New $14 million mixed-income development rises in East Liberty

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LIBERTY RISING—Developers and community leaders break ground for a new mixed-income apartment building, l-r: James Eby, Mike Doyle, Bart Mitchell, Luke Ravenstahl, Ed Gainey and Beverly Bates. (Photo by J.L. Martello.)

 For years the 160 public housing units of the East Mall high-rise straddled Penn Avenue like the Colossus of Rhodes, an unfriendly 17-story titan further isolating a once vibrant East Liberty from adjacent city neighborhoods.

Though it and its two fellow pubic housing high-rises were finally demolished in 2005, one of East Mall’s footprints remained–until now.
On Nov. 4, officials broke ground for the new $14 million, mixed-income East Liberty Place South, which will bring 52 apartments and 11,000 square feet of retail space to Penn Avenue.

State Rep. Ed Gainey, D-East Liberty, who worked to redevelop the neighborhood before seeking public office, praised The Community Builders for their efforts.

“Because of your developments, you have removed a lot of the blight out of the East Liberty community, we have reduced crime significantly in the East Liberty community,” he said. “We couldn’t have done it unless we had a partner that was willing to sacrifice, to birth something as beautiful as the new East Liberty.”    

In addition to the apartments, 39 of which have been designated for low-income residents, with six of those set aside for very low-income individuals and those with disabilities, the three-story elevator building will include a club room, roof deck, indoor bicycle storage and repair room, as well as business and fitness centers. The 11,000-square foot commercial space on the ground floor is expandable to 25,000 square feet.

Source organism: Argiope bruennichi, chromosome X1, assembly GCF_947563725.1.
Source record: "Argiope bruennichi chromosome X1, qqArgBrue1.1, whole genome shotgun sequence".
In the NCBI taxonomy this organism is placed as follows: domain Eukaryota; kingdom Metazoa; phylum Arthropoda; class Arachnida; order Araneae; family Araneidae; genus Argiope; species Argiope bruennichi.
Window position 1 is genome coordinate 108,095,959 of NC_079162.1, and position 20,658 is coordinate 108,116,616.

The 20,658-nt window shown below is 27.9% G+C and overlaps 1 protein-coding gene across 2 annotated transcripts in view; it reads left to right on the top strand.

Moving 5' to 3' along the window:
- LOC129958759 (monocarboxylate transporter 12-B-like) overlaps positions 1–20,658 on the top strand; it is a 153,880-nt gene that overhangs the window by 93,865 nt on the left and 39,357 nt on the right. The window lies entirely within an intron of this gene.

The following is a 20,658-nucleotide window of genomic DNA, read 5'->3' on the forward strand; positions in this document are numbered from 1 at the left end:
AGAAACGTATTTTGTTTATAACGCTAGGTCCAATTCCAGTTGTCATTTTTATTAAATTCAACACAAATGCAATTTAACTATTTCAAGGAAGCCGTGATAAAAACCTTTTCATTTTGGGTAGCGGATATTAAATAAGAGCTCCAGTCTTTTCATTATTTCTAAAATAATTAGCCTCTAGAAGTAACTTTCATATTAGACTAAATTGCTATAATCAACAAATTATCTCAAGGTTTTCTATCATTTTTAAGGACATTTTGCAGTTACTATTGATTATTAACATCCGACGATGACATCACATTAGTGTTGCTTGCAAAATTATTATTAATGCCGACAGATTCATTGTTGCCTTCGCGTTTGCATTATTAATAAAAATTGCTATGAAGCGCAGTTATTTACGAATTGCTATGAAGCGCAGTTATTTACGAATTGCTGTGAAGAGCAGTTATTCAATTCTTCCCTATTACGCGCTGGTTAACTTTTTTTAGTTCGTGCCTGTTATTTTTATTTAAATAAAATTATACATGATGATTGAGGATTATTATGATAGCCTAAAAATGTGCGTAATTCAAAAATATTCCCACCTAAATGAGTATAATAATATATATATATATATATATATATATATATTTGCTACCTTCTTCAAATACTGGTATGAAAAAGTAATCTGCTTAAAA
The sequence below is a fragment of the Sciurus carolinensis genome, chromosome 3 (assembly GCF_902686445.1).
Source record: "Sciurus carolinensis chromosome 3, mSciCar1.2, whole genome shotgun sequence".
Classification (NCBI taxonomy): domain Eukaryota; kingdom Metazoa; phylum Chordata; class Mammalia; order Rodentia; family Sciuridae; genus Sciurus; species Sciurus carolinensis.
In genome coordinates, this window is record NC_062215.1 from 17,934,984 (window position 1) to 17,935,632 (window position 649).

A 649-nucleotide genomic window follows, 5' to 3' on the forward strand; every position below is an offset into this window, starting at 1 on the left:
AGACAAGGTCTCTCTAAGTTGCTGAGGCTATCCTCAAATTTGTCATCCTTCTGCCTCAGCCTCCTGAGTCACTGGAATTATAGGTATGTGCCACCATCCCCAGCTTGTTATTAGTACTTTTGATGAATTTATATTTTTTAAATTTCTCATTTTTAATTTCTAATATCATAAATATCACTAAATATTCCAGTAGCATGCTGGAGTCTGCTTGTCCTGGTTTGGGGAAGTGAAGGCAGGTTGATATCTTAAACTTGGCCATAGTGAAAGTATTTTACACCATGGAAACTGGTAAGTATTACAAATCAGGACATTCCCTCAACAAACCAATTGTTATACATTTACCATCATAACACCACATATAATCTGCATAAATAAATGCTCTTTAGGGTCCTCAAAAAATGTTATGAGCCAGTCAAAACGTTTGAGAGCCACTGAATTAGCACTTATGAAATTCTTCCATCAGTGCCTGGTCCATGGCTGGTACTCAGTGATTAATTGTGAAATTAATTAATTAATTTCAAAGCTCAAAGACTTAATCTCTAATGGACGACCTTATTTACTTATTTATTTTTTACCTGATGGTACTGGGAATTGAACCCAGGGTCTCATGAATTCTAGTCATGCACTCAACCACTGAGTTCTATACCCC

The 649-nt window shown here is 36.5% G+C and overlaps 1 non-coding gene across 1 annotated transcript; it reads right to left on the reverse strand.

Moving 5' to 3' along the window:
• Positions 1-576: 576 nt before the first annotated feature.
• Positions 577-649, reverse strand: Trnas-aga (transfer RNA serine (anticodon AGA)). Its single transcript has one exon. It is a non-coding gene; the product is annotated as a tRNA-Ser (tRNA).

The building is the latest of four mixed-income communities developed by The Community Builders.  The percentage of low-income housing in East Liberty Place South, and in the other TCB properties, was negotiated with the US Department of Housing and Urban Development when public housing high-rises; East Mall, Liberty Park and Penn Circle Tower were purchased in a foreclosure proceeding from Federal American Properties.

Though all residents of the former high-rises were promised first choice to return to the neighborhood, not all have. The Urban Redevelopment Authority of Pittsburgh has been able to keep up with the whereabouts of some former East Mall residents, but others did not respond to mailings, or were no longer at the addresses on file.

As part of its arrangement with HUD, the rents for the low-income units will remain fixed, at $530 for a one-bedroom and $620 for a two-bedroom, for 30 years.

“We would like it to benefit everybody in the community,” said the Community Builders CEO Bart Mitchell. “The neighborhood is still redeveloping. And if it does get stronger and stronger, to see that people aren’t going to all get priced out.”

As part of its commitment to the community, Mitchell also announced that The Community Builders is making a $5 million investment in the East Liberty Transit Center project.

The project is slated for completion in September 2014.

 

 

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